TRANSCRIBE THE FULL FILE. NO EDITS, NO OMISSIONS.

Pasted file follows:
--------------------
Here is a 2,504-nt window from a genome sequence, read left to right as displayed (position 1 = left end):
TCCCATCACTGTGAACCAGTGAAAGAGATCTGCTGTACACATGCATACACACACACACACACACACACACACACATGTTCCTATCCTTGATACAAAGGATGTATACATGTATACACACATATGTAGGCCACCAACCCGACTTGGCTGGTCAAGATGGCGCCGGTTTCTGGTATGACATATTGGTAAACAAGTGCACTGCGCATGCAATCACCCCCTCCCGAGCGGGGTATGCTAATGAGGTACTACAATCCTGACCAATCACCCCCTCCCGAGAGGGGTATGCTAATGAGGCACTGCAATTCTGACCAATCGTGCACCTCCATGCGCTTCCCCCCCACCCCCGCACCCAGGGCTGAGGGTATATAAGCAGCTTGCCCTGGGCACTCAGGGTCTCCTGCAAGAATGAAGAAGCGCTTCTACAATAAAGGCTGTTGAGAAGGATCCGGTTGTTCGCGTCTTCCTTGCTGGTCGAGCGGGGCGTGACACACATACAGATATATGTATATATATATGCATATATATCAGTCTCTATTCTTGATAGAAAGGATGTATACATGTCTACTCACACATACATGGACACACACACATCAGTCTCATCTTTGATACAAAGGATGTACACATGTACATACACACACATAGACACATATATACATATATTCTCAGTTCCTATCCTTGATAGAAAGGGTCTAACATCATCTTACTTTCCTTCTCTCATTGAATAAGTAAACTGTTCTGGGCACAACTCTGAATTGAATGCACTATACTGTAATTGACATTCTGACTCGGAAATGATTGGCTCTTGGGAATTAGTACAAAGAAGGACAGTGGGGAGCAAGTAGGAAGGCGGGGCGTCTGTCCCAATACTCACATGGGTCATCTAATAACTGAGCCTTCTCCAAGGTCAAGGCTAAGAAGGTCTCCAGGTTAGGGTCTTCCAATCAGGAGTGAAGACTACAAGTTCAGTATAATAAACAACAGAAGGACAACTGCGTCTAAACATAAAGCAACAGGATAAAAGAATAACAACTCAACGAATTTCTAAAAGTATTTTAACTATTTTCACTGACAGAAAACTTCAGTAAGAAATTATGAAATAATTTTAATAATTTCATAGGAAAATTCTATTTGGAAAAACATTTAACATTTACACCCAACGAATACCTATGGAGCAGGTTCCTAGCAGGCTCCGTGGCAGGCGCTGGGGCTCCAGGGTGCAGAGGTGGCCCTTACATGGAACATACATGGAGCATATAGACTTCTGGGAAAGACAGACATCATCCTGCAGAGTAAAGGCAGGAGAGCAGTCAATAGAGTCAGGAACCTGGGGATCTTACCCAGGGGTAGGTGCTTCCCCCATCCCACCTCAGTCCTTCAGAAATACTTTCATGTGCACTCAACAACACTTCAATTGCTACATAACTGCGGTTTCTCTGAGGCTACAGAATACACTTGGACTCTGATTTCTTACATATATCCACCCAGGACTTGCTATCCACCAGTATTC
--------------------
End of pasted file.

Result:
Here is a 2,504-nt window from a genome sequence, read left to right as displayed (position 1 = left end):
TCCCATCACTGTGAACCAGTGAAAGAGATCTGCTGTACACATGCATACACACACACACACACACACACACACACATGTTCCTATCCTTGATACAAAGGATGTATACATGTATACACACATATGTAGGCCACCAACCCGACTTGGCTGGTCAAGATGGCGCCGGTTTCTGGTATGACATATTGGTAAACAAGTGCACTGCGCATGCAATCACCCCCTCCCGAGCGGGGTATGCTAATGAGGTACTACAATCCTGACCAATCACCCCCTCCCGAGAGGGGTATGCTAATGAGGCACTGCAATTCTGACCAATCGTGCACCTCCATGCGCTTCCCCCCCACCCCCGCACCCAGGGCTGAGGGTATATAAGCAGCTTGCCCTGGGCACTCAGGGTCTCCTGCAAGAATGAAGAAGCGCTTCTACAATAAAGGCTGTTGAGAAGGATCCGGTTGTTCGCGTCTTCCTTGCTGGTCGAGCGGGGCGTGACACACATACAGATATATGTATATATATATGCATATATATCAGTCTCTATTCTTGATAGAAAGGATGTATACATGTCTACTCACACATACATGGACACACACACATCAGTCTCATCTTTGATACAAAGGATGTACACATGTACATACACACACATAGACACATATATACATATATTCTCAGTTCCTATCCTTGATAGAAAGGGTCTAACATCATCTTACTTTCCTTCTCTCATTGAATAAGTAAACTGTTCTGGGCACAACTCTGAATTGAATGCACTATACTGTAATTGACATTCTGACTCGGAAATGATTGGCTCTTGGGAATTAGTACAAAGAAGGACAGTGGGGAGCAAGTAGGAAGGCGGGGCGTCTGTCCCAATACTCACATGGGTCATCTAATAACTGAGCCTTCTCCAAGGTCAAGGCTAAGAAGGTCTCCAGGTTAGGGTCTTCCAATCAGGAGTGAAGACTACAAGTTCAGTATAATAAACAACAGAAGGACAACTGCGTCTAAACATAAAGCAACAGGATAAAAGAATAACAACTCAACGAATTTCTAAAAGTATTTTAACTATTTTCACTGACAGAAAACTTCAGTAAGAAATTATGAAATAATTTTAATAATTTCATAGGAAAATTCTATTTGGAAAAACATTTAACATTTACACCCAACGAATACCTATGGAGCAGGTTCCTAGCAGGCTCCGTGGCAGGCGCTGGGGCTCCAGGGTGCAGAGGTGGCCCTTACATGGAACATACATGGAGCATATAGACTTCTGGGAAAGACAGACATCATCCTGCAGAGTAAAGGCAGGAGAGCAGTCAATAGAGTCAGGAACCTGGGGATCTTACCCAGGGGTAGGTGCTTCCCCCATCCCACCTCAGTCCTTCAGAAATACTTTCATGTGCACTCAACAACACTTCAATTGCTACATAACTGCGGTTTCTCTGAGGCTACAGAATACACTTGGACTCTGATTTCTTACATATATCCACCCAGGACTTGCTATCCACCAGTATTC